The evolutionary psychiatrist and blogger Bruce Charlton wrote that the book was the "first really good piece of book length critical work" on Tolkien, noting that it came out just before Tolkien's death. It thus embodied "a lost perspective", absent all Tolkien's posthumously-published writings, including the 12-volume The History of Middle-earth which appeared in the following decades. In Charlton's view, the book therefore has permanent value. He notes that Kocher flags up or discusses in detail nearly all the key points about Tolkien, making educated inferences that were later confirmed by Christopher Tolkien's lengthy research among his father's papers.[9]


  1. ^ "Paul H. Kocher". John Simon Guggenheim Memorial Foundation. Retrieved 23 January 2021.
  2. ^ "Mythopoeic Scholarship Award: Inklings Studies". Mythopoeic Society. Retrieved 3 February 2021.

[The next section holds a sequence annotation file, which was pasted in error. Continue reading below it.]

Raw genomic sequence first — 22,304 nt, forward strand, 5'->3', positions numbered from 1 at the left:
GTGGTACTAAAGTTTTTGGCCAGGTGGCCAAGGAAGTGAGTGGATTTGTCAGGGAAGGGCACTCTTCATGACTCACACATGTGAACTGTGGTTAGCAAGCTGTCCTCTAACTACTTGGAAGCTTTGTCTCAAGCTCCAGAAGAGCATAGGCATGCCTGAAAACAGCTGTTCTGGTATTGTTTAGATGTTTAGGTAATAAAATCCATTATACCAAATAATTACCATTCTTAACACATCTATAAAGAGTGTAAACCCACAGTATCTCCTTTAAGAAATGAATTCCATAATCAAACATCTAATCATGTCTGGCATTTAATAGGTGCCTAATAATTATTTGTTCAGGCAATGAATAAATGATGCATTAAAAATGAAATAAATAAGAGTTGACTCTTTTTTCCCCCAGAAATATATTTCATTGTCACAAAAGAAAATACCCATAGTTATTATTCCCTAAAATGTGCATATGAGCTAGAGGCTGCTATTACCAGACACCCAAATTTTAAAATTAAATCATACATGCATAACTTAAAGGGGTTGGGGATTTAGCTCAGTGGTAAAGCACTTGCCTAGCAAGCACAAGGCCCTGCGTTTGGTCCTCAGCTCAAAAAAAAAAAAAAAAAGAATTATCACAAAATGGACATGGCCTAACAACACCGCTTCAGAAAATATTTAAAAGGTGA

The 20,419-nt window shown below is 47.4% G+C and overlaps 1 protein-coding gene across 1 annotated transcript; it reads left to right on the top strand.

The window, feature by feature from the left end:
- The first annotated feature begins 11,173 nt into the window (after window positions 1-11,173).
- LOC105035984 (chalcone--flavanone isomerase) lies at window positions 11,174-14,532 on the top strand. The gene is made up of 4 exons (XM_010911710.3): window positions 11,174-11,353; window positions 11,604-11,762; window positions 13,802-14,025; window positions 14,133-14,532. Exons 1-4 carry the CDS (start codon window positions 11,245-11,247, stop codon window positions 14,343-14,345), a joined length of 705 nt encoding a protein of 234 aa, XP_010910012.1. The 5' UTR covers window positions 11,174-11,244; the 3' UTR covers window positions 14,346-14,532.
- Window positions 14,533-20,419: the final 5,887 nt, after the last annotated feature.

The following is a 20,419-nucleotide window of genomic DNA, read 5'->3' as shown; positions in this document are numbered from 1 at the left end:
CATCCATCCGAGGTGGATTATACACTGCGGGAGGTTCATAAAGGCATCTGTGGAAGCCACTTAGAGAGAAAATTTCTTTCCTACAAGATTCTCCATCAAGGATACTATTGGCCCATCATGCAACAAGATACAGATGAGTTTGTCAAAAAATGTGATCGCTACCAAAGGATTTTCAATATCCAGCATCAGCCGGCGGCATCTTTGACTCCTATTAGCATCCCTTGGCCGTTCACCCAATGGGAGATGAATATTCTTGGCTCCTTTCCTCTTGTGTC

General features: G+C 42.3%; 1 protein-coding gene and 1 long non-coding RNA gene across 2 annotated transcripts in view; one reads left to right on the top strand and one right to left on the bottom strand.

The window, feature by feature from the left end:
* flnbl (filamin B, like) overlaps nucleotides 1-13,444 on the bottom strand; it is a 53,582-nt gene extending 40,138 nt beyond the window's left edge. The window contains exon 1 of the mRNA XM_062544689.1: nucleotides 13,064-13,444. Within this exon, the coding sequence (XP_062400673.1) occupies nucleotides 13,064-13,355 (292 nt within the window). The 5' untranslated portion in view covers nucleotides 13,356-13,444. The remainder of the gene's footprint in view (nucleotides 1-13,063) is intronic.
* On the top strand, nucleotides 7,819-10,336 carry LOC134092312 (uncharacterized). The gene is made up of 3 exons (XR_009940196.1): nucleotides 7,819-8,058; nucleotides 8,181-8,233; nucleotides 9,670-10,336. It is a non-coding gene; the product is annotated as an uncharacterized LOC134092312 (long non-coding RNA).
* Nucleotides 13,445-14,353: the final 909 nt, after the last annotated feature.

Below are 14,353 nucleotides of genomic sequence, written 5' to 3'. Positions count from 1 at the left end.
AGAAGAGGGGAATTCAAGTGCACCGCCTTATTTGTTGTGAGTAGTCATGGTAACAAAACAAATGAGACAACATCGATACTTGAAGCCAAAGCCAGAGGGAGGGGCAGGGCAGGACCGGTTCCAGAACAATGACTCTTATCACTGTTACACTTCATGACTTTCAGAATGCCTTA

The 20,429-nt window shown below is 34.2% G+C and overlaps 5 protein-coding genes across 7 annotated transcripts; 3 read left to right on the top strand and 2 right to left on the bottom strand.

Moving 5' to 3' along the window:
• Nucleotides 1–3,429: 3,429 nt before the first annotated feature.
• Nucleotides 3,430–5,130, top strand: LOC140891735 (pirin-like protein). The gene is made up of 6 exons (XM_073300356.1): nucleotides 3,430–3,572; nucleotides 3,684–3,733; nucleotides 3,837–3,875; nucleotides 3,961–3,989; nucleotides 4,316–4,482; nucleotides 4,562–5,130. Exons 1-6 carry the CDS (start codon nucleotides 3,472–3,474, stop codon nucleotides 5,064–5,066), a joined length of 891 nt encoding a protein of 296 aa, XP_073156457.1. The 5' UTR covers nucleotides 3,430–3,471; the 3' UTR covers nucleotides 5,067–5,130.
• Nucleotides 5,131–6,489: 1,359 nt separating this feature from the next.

3. ^ Lilley, Ernest (11 November 2003). "Reprint! Reprint! Two More Tolkien Books…". SFRevu (November 2003). Retrieved 3 February 2021.
  4. ^ "Master of Middle-earth : the fiction of J.R.R. Tolkien". WorldCat. Retrieved 25 January 2022.
  5. ^ Nelson, Charles W. (1994). "But Who Is Rose Cotton? — Love and Romance in The Lord of the Rings". Journal of the Fantastic in the Arts. 3 (3/4): 6–20. JSTOR 43308193.
  6. ^ Treloar, John L. (1988). "Tolkien and Christian Concepts of Evil: Apocalypse and Privation". Mythlore. 15 (2). Article 7.
  7. ^ Hyde, Paul Nolan (2002). "The Moral Mythmaker: The Creative Theology of J. R. R. Tolkien". Religious Educator. 3 (3): 151–166.
  8. ^ Sadler, Glenn Edward (8 June 1973). "Masters of the Faerie Romance". Christianity Today. Retrieved 25 January 2022.
  9. ^ Charlton, Bruce (18 October 2013). "Review of Paul Kocher's Master of Middle Earth". Notion Club Papers. Retrieved 25 January 2022.